Asthma is a chronic disease that affects your airways (tubes that carry air in and out of your lungs).

Overview and Symptoms
If you have asthma, the inside walls of your airways are swollen. The inflammation makes the airways very sensitive, and they tend to react strongly to things that you are allergic to or find irritating. When the airways react, they get narrower, and less air flows through to your lung tissue.

Common asthma symptoms include wheezing (a whistling sound when you breathe), coughing, chest tightness, and trouble breathing, especially at night and in the early morning.

Many studies have shown that children and adults with asthma also may be allergic to things that usually do not cause problems in others. Their immune systems overreact when they come in contact with everyday substances such as pollens, mold, or pet dander. In some cases, the immune system may overreact to other substances, such as a virus or bacteria, and increase the risk of asthma.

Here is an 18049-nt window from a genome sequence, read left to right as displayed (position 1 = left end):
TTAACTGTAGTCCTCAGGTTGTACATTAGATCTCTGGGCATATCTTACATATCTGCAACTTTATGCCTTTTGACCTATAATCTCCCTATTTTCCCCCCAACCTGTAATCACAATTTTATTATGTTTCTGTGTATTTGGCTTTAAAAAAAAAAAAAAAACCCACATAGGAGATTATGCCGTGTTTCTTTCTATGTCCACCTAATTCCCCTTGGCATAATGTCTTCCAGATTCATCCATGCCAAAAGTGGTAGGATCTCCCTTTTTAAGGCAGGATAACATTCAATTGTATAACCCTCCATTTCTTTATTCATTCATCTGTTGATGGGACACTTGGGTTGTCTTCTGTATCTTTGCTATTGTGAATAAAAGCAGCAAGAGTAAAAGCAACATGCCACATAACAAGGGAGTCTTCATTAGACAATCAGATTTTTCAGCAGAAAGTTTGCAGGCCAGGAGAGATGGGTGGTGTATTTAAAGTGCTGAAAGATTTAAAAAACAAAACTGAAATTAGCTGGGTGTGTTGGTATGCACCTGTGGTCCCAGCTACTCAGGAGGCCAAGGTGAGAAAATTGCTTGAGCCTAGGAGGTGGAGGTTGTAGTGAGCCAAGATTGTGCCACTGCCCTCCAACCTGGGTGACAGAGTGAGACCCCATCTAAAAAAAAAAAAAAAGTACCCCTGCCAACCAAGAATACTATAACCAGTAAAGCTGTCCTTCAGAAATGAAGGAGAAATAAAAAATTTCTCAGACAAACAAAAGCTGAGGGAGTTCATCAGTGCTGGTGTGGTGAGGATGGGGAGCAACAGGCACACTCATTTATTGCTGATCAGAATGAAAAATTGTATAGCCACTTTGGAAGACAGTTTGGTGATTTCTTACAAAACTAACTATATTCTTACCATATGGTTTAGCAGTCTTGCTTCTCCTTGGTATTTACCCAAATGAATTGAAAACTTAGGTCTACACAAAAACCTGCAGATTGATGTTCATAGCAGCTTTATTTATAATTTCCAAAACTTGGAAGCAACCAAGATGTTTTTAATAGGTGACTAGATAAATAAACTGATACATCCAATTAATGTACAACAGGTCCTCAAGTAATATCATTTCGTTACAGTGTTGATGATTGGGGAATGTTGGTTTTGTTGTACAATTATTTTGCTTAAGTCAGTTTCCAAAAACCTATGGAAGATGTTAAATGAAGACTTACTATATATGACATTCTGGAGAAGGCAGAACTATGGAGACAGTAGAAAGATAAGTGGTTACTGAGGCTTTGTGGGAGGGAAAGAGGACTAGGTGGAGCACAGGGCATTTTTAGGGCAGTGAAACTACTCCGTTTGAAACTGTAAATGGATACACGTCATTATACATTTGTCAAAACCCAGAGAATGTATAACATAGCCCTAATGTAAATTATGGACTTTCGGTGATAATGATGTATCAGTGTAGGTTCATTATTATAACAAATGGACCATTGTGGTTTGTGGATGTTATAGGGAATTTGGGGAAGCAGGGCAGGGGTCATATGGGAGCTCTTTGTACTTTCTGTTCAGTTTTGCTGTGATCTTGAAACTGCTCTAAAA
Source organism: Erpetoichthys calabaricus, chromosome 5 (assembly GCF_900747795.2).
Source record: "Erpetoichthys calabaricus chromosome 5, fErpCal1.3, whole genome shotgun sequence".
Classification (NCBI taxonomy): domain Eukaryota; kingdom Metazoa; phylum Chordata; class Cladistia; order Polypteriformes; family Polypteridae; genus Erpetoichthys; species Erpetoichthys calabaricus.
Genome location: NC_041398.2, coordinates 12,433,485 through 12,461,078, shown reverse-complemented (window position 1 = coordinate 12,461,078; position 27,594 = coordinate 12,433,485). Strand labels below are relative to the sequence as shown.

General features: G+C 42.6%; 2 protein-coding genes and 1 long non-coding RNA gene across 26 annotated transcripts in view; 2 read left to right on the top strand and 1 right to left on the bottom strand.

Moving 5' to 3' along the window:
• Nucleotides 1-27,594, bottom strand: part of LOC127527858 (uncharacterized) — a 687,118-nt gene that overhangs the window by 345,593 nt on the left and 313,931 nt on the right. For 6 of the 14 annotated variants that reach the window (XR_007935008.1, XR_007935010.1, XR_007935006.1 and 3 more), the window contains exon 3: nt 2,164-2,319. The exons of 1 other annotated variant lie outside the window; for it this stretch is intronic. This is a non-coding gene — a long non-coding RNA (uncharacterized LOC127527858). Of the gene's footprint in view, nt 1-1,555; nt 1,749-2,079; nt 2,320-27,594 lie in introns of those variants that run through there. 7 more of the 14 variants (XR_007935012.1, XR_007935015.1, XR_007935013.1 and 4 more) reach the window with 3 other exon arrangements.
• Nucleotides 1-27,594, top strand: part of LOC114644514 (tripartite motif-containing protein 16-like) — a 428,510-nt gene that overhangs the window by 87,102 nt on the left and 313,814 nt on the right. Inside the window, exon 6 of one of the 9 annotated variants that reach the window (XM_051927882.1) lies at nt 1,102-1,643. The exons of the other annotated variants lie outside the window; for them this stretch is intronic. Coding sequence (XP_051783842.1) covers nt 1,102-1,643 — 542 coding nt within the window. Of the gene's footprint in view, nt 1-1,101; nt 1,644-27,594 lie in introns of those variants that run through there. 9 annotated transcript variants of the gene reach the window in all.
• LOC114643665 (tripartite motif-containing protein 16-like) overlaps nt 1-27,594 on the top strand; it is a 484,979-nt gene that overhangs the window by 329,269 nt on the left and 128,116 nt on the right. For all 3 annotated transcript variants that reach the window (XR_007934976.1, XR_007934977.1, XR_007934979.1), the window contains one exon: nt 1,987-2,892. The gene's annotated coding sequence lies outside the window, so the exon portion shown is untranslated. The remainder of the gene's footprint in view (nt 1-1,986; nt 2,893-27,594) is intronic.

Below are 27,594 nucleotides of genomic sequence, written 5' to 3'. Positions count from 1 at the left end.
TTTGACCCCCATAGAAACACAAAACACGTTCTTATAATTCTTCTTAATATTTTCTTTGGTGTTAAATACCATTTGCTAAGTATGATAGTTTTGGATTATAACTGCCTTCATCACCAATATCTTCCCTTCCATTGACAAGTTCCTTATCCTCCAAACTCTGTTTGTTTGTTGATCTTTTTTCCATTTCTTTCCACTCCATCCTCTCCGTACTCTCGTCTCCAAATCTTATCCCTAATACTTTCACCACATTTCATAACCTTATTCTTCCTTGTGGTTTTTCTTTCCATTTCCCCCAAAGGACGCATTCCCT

Asthma cannot be cured, but most people with asthma can control it so that they have few and infrequent symptoms and can live active lives. Asthma treatment includes:

  • Working closely with your doctor to develop an asthma action plan, decide what your treatment goals are, and learn how to meet those goals
  • Avoiding triggers that bring on your asthma symptoms or make your symptoms worse
  • Quick-relief and long-term control asthma medicines
  • Allergy medicine and shots may also help control asthma in some people

Division of Allergy & Inflammation

The Division of Allergy & Inflammation specializes in the diagnosis, testing, and management of allergies, asthma and allergic immune system disorders.

Learn More